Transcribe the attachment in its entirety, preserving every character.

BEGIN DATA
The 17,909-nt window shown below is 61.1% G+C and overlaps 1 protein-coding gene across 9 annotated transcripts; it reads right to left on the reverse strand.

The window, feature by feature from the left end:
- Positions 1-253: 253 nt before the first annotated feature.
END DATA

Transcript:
The 17,909-nt window shown below is 61.1% G+C and overlaps 1 protein-coding gene across 9 annotated transcripts; it reads right to left on the reverse strand.

The window, feature by feature from the left end:
- Positions 1-253: 253 nt before the first annotated feature.